If you’re going for a hike in the hills, your preparations would probably include tick control for dogs. That’s smart. But the reality is that you should think about tick bites on dogs anytime you venture out.
Where ticks can be found
You and your dog could encounter ticks almost anywhere. While ticks are most frequently encountered outdoors on grass, bushes or shrubs, some can be found indoors. For example, the brown dog tick can be found across the United States hiding in:
- Cracks and crevices in your home
- Dog runs
Ticks use an ambush approach
Contrary to popular belief, ticks do not jump or fall out of trees onto animals or people. Instead, they lie in wait on a piece of grass or other plants and use an ambush approach called questing.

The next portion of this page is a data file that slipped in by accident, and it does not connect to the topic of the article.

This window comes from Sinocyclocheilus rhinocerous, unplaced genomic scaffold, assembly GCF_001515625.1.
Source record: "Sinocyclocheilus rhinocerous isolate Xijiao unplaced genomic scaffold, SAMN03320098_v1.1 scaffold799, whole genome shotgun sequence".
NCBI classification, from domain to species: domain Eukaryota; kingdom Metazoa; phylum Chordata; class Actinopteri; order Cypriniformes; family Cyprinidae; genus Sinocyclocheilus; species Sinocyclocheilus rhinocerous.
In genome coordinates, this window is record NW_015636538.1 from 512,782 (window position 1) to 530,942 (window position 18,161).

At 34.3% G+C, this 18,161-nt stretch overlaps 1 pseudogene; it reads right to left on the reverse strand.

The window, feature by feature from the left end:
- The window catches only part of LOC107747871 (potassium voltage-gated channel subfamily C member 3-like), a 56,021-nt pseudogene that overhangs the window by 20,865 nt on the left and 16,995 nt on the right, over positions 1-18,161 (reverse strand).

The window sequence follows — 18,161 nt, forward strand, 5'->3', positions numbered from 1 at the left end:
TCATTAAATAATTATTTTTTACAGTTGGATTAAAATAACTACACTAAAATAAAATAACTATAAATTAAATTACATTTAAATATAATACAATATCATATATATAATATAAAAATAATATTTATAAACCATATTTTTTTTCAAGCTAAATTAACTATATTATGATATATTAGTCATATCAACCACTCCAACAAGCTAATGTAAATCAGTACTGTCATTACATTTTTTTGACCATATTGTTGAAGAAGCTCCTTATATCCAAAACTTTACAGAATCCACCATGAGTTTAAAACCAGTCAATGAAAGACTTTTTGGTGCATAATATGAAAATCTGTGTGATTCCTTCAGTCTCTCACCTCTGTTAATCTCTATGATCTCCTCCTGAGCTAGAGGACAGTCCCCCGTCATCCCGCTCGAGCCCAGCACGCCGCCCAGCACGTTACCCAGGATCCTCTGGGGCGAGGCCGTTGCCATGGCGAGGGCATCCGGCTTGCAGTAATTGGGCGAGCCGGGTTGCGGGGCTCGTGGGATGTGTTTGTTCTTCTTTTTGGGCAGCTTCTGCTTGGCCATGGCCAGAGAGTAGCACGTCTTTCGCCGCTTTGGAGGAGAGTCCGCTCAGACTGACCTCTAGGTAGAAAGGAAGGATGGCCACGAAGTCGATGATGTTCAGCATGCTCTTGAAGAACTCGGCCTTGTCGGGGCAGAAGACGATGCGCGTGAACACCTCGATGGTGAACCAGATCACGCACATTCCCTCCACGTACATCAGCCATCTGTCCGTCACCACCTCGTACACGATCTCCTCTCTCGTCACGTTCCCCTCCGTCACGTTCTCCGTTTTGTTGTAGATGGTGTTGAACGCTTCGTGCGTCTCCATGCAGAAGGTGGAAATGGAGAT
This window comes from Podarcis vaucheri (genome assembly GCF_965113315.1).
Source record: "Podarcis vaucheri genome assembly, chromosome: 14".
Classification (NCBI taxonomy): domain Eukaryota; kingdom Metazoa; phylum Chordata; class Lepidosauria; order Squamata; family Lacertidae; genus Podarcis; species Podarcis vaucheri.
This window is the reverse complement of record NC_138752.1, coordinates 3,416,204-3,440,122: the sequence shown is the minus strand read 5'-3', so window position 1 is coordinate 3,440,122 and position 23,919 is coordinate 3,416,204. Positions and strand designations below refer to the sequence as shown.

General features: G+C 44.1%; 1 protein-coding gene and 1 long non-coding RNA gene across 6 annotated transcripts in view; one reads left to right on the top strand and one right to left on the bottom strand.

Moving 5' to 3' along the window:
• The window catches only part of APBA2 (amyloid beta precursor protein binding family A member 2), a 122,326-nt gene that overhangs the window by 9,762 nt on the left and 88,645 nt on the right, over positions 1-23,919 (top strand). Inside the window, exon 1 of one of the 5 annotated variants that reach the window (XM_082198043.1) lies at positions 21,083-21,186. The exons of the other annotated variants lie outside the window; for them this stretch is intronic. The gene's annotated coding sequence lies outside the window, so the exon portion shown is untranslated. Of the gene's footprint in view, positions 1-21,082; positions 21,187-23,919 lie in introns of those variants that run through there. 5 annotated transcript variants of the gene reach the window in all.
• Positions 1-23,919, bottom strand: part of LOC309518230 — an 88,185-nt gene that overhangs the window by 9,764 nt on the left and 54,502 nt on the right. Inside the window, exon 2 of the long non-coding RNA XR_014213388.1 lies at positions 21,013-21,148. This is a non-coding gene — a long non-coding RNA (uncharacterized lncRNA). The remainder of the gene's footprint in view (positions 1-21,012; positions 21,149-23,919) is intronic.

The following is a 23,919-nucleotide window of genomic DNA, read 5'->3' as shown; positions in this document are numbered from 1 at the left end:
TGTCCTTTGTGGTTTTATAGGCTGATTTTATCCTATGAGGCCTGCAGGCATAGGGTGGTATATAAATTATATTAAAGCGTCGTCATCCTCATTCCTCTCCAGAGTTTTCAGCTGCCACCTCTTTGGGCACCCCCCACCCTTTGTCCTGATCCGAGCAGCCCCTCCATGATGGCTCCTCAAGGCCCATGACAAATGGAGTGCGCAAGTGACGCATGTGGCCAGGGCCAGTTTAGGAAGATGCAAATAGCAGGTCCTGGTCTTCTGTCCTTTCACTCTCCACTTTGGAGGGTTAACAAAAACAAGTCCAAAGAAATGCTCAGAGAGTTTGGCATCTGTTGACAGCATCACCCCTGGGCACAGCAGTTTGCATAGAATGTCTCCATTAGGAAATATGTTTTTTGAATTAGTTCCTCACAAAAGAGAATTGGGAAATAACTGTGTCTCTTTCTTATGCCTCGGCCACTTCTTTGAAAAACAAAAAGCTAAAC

Once ticks catch a ride, they will begin to explore your dog's skin for the best place to set up camp and bite your dog. Ticks can suck your dog’s blood for several days before detaching and then possibly laying several thousand eggs back into the environment.
Dog tick diseases
Just one bite from the wrong tick can infect your dog with a variety of diseases:
- Lyme disease
- Rocky Mountain spotted fever
- Tick paralysis
Symptoms of tick disease in dogs
If your dog has been infected by a tick-transmitted disease, you might notice the following tick bite symptoms:
- Swollen joints
- Loss of appetite
- Weight loss
- Swollen legs
- Joint and muscle pain
- Red spots on gums
Tick treatment and prevention
Because avoiding ticks is nearly impossible in the United States, prevention is more effective. We suggest choosing a tick preventive product that kills ticks through contact. No biting required.
Related article: The flea life cycle and how to take control of flea bites